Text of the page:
University system waiving student fees for veterans

By Curt Yeomans


A recent decision by the Board of Regents of the University System of Georgia could affect the new activity fees created for Clayton State students.

The Board of Regents made the decision last month to waive student fees for recent combat veterans of military operations in places such as Iraq and Afghanistan.

All members of the University System of Georgia, including Clayton State University, must comply with the new policy.

In May, Clayton State approved a $75 activity fee to help pay for a new $16.8 million Student Activity Center, now under construction. The fee went into effect this semester and the university is preparing to open the activity center, a new building for the School of Business, and a housing facility next fall.

The waived fees cover such expenses as health services, parking, technology and intercollegiate athletics. It does not cover housing, food service, user fees, application fees, or any special fees. University system officials believe the waivers could save combat veterans from $200 to $600 per semester.

However, the specific impact on Clayton State students could not be included in this article, because the person who could explain the situation was unavailable for comment on Thursday and Friday. CSU officials said no one else could explain the situation.

Diane Payne, a spokesperson for the University System of Georgia, said the new policy suggests that any activity fee is included in the waiver.

Eligible veterans are those currently serving in the Georgia National Guard, or the four branches of the United States military. They must have served at least 181 consecutive days in a combat zone or received full disability benefits because of combat-related injuries since Sept. 11, 2001. They also may have been evacuated from a combat zone at any time because of severe injuries.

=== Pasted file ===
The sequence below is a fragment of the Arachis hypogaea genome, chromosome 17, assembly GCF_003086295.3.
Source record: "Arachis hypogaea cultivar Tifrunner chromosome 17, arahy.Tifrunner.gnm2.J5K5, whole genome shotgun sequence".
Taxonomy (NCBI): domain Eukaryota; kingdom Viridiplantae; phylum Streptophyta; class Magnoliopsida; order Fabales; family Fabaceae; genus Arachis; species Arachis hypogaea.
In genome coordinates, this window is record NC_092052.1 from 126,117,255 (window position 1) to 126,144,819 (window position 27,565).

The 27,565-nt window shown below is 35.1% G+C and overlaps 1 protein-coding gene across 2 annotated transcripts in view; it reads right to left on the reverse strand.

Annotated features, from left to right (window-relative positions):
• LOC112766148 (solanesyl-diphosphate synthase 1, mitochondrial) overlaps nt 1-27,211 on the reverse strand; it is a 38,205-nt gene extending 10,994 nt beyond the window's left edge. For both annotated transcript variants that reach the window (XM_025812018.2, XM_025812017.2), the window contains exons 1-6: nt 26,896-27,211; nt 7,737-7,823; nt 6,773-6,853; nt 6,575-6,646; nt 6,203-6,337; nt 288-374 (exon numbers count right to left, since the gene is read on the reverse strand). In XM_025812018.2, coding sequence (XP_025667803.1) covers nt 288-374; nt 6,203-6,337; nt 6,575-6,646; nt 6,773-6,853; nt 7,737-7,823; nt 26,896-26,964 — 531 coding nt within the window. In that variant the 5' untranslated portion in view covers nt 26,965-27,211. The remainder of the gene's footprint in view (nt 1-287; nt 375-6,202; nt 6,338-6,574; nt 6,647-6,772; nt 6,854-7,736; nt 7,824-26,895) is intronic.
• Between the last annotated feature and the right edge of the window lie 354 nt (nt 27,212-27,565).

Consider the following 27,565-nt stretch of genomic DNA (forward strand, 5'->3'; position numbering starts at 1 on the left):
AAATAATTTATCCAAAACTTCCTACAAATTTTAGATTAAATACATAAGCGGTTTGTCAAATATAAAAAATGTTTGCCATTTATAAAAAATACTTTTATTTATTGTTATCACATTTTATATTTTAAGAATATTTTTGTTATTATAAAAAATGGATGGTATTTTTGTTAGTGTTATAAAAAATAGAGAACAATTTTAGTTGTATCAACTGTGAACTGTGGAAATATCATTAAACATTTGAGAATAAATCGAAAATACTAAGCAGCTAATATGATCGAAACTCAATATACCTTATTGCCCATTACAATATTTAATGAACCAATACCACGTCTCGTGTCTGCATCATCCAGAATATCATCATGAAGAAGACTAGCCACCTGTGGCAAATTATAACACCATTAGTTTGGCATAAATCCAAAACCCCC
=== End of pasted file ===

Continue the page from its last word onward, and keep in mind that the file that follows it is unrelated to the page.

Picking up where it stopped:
"The regents have been looking to make things easier for our veterans as they come back from combat, and help them get a college education," Payne said. "We're looking to attract them to school, or to make it easier for them to return to school."

Representatives from the Georgia Department of Defense, and the Georgia National Guard see the fee waiver as a sign of support from the state for residents who spend from a year, to a year and a half, fighting 'The War on Terror.'

There are some 13,000 people serving in the Georgia National Guard. The Army National Guard has about 9,000 of those men and women, while the Air National Guard constitutes another 3,500 people.

"I'd say more than 80 percent of the Georgia National Guard has been deployed to help fight The War on Terror," said Lt. Col. Ken Baldowski, state public affairs officer for the Georgia Department of Defense. "Anything like that [the waiver] will certainly help young men and women who have served their country," said Baldowski.

"Members of the Georgia National Guard are away from their families, their communities for up to a year and a half," said Jim Driscoll, a spokesman for the Georgia National Guard.

"They have to put their lives, especially their education, on hold. There are a number of National guardsmen and women who are in college. They end up graduating one to two years behind their peers, because they go overseas to serve their country.

"This is a way the community can reimburse them for the time they've spent serving their country," Driscoll said.